Key federal laws for background checks in the healthcare industry that you need to know
All healthcare organizations are responsible for ensuring that they do not contract with or employ prohibited individuals. Within the United States Department of Health and Human Services, the Office of the Inspector General stipulates that healthcare companies receiving Medicare or Medicaid payments must not hire anyone sanctioned from those programs. The best way to determine if someone is prohibited from working in the healthcare industry is to run a background check.
Federal Laws for Healthcare Background Checks
The Centers for Medicare and Medicaid Services provides funding for states to implement background check programs that are administered by the FBI and DOJ. There are two key laws that state the background check requirements.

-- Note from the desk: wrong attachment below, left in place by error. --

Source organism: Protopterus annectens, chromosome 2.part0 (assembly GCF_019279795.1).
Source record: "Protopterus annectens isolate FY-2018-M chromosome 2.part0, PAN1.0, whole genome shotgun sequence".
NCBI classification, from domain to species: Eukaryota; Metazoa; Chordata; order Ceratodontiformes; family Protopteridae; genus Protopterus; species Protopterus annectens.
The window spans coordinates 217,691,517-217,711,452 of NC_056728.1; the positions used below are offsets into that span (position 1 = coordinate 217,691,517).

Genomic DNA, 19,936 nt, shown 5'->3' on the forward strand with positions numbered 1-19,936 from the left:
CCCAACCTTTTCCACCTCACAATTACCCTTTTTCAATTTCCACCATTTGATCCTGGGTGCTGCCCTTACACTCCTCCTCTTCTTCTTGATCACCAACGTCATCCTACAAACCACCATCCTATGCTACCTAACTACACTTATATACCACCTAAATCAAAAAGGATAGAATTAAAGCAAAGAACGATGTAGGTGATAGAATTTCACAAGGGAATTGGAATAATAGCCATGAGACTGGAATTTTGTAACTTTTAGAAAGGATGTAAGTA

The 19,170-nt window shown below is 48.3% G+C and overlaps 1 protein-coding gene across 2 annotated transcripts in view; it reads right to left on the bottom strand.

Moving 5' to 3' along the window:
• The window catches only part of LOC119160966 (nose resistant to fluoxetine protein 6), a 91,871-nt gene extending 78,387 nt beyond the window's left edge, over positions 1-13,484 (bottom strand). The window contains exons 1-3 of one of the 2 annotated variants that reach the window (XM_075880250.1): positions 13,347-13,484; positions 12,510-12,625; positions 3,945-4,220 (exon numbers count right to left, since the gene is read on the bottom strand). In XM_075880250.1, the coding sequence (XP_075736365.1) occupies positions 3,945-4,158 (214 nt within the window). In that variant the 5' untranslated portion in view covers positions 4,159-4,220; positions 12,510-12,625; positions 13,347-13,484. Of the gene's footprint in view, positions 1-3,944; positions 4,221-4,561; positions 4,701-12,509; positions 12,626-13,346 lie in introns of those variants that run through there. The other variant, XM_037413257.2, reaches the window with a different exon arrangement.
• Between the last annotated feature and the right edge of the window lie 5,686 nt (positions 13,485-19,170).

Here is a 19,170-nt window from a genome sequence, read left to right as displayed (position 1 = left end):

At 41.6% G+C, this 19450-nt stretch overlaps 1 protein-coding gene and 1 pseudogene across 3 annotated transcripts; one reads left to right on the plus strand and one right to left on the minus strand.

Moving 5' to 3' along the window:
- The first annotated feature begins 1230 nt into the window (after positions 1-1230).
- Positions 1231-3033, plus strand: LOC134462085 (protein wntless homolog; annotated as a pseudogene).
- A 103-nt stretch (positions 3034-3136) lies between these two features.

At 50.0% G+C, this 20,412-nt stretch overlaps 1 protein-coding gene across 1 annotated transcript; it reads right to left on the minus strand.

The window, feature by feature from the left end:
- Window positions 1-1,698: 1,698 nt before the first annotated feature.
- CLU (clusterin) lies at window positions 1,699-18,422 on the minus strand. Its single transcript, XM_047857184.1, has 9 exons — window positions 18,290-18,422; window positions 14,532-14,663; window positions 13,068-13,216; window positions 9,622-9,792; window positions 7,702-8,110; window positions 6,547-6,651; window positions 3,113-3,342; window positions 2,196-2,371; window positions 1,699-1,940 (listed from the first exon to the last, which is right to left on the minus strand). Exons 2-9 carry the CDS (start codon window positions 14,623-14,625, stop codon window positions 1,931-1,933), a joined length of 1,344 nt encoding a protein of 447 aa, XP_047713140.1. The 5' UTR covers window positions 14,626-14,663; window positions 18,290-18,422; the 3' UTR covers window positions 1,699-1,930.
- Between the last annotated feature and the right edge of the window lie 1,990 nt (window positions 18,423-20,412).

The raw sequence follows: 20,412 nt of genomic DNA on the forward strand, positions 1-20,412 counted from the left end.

Medicare Prescription Drug, Improvement and Modernization Act (MMA)
The MMA, issued in 2003, established a pilot program for background checks. This law covers employees who provide direct patient care. It includes state and federal background checks on all prospective candidates. The pilot program ended in 2007, and it led to the Patient Protection and Affordable Care Act of 2010.
Patient Protection and Affordable Care Act
Within the Patient Protection and Affordable Care Act, the law provides a requirement for long-term care providers and facilities to perform background checks on applicants who would have direct patient access. States determine what direct patient access means and who has it. Compliance is required for facilities and states to continue receiving funding from Medicare and Medicaid. It applies to skilled nursing facilities, home health agencies, hospice, long-term care hospitals, adult daycare centers, residential care centers, assisted living facilities, and nursing facilities.
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